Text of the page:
We are pleased to announce the webinar “State Specific Non-Compete Oddities Employers Should Be Aware Of ” is now available as a podcast and webinar recording.
In Seyfarth’s sixth installment, attorneys Michael Baniak and Paul Freehling discussed the significant statutory changes to several jurisdictions’ laws regarding trade secrets and restrictive covenants and pending legislation proposed in additional jurisdictions over the past year. As trade secrets and non-compete laws continue to evolve from state to state in piecemeal fashion, companies should continually revisit their trade secrets and non-compete strategies in light of the evolving legal landscape and legislative trends.
As a conclusion to this well-received webinar, we compiled a list of key takeaway points, which are listed below.
- Enforceability of non-compete, non-solicit, and confidentiality covenants in employment agreements depends primarily on the applicable statutes, and pertinent judicial decisions and conflict of laws principles, regarding (a) the acceptable breadth of such covenants, and (b) appropriate balancing of the legitimate business interests of employers, employees, and the public; enforceability requires constant vigilance in updating the covenants as the law, business and employment evolve, often very rapidly.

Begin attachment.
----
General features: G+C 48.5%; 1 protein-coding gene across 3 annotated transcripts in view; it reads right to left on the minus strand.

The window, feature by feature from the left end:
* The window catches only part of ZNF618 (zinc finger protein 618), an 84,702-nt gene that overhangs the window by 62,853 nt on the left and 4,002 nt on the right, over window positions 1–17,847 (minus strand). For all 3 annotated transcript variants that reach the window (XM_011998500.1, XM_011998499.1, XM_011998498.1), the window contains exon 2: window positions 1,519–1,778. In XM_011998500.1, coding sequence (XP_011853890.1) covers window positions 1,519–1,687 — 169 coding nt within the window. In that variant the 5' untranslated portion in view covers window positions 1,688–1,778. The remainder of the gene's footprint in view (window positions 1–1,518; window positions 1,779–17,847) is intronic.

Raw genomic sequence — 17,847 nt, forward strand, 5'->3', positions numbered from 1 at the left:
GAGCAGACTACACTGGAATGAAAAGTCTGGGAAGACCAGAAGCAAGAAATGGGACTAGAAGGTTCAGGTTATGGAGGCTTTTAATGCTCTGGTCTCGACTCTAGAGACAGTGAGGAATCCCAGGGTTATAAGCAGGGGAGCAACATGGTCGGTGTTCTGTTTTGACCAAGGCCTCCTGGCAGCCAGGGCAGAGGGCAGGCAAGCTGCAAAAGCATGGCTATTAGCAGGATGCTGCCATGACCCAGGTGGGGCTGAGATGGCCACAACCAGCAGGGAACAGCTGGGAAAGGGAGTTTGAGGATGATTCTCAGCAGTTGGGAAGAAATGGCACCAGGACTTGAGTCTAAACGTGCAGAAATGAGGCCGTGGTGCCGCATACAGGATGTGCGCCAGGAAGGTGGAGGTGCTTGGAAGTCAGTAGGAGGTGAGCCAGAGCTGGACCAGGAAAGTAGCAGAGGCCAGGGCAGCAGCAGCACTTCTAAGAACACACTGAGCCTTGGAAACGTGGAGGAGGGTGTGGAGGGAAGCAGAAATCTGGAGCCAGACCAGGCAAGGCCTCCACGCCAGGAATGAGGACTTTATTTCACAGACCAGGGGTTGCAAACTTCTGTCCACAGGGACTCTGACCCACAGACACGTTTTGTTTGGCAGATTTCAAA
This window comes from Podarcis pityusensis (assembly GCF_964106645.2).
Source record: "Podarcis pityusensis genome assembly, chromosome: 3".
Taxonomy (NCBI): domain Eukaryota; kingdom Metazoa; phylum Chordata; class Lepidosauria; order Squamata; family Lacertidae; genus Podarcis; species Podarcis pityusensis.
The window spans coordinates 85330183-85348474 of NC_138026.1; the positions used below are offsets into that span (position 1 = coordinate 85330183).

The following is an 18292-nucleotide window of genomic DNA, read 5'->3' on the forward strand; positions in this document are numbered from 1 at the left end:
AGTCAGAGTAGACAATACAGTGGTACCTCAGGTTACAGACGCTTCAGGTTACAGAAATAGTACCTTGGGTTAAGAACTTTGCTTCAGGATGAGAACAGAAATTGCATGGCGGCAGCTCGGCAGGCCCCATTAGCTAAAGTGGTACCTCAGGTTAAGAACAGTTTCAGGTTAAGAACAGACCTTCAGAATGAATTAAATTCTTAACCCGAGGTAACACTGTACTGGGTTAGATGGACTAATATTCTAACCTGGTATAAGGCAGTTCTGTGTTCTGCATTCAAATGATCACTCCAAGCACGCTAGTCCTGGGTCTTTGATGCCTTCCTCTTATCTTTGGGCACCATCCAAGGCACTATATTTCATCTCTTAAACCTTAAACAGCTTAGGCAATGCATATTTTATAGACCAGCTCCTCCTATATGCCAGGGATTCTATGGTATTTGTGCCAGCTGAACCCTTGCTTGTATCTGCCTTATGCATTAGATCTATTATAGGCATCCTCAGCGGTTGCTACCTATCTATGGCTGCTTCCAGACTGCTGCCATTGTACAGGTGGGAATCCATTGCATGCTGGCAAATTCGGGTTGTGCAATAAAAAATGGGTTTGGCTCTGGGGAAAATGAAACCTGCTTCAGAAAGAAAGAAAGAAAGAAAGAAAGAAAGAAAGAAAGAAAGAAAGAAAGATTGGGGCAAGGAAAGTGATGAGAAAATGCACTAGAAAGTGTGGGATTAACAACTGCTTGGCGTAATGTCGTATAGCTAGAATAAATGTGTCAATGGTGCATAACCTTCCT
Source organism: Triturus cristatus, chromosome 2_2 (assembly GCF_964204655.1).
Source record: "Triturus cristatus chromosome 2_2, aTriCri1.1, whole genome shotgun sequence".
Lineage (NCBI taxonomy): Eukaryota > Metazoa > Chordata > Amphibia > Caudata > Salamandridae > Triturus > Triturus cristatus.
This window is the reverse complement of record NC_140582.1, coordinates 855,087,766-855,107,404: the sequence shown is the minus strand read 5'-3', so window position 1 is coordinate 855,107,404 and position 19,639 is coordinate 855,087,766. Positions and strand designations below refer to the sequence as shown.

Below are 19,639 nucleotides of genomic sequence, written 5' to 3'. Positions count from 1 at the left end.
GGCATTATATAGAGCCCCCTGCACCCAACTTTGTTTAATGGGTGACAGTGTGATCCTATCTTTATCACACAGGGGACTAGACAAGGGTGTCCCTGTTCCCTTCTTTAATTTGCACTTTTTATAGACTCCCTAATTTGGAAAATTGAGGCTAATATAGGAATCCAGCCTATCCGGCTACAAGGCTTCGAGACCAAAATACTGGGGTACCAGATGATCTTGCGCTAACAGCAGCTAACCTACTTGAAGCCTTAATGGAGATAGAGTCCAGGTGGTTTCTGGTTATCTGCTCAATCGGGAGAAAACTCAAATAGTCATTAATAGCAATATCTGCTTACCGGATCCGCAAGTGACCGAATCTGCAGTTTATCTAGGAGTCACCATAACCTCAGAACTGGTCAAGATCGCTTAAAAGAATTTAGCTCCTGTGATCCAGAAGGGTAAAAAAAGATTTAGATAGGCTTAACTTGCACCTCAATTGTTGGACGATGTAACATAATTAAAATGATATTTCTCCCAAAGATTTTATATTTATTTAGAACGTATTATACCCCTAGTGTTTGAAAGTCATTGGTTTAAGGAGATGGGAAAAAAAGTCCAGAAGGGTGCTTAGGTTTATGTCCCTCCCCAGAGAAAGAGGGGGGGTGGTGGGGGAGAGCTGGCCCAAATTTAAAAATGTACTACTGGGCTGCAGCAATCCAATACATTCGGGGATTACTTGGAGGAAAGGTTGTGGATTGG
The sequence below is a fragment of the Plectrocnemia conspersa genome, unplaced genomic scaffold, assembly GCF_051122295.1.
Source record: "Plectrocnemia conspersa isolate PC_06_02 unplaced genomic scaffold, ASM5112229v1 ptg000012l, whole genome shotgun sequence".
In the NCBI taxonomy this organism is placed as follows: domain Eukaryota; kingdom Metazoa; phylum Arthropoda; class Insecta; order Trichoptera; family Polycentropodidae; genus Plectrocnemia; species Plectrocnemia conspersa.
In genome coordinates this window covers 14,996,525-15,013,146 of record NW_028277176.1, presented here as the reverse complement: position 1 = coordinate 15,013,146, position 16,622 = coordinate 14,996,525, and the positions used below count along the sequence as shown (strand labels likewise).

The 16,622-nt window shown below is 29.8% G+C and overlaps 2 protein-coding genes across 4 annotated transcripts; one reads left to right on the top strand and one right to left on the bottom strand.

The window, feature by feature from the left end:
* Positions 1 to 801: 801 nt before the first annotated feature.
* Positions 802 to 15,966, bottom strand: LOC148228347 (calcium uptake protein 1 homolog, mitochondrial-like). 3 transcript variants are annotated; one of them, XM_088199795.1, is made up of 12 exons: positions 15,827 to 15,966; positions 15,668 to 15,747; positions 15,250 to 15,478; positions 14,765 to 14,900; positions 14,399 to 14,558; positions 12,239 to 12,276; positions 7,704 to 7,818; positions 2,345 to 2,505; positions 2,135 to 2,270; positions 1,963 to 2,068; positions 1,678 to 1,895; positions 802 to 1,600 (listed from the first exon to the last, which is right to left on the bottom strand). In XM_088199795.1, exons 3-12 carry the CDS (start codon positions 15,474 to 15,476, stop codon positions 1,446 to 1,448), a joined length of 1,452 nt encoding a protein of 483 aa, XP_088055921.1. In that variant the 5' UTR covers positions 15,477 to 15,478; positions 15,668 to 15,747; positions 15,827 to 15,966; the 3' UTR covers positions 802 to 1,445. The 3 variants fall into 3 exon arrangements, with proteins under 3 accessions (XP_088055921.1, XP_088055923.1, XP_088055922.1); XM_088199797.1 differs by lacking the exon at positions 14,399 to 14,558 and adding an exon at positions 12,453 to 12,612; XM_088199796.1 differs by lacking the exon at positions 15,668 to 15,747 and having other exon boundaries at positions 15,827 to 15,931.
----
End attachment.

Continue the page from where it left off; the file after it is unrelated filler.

- Because each jurisdiction’s version of the Uniform Trade Secrets Act as enacted — it has been adopted in one form or another in the District of Columbia and each of the 50 states except New York and Massachusetts– is unique, all relevant jurisdictions’ versions must be analyzed.
- Oddities in the law of restrictive covenants include the following: (a) hostility in a few states to non-competes and/or non-solicit covenants in general, (b) in some states (whether by statutory provision or judicial fiat), certain employees are exempt from such covenants, (c) there are disparities in various courts’ willingness to “blue pencil,” reform, or invalidate covenants deemed overbroad as written, and (d) there are variations in different courts’ views as to whether only actual disclosure, or also threatened or inevitable disclosure, of trade secret or confidential information will be enjoined.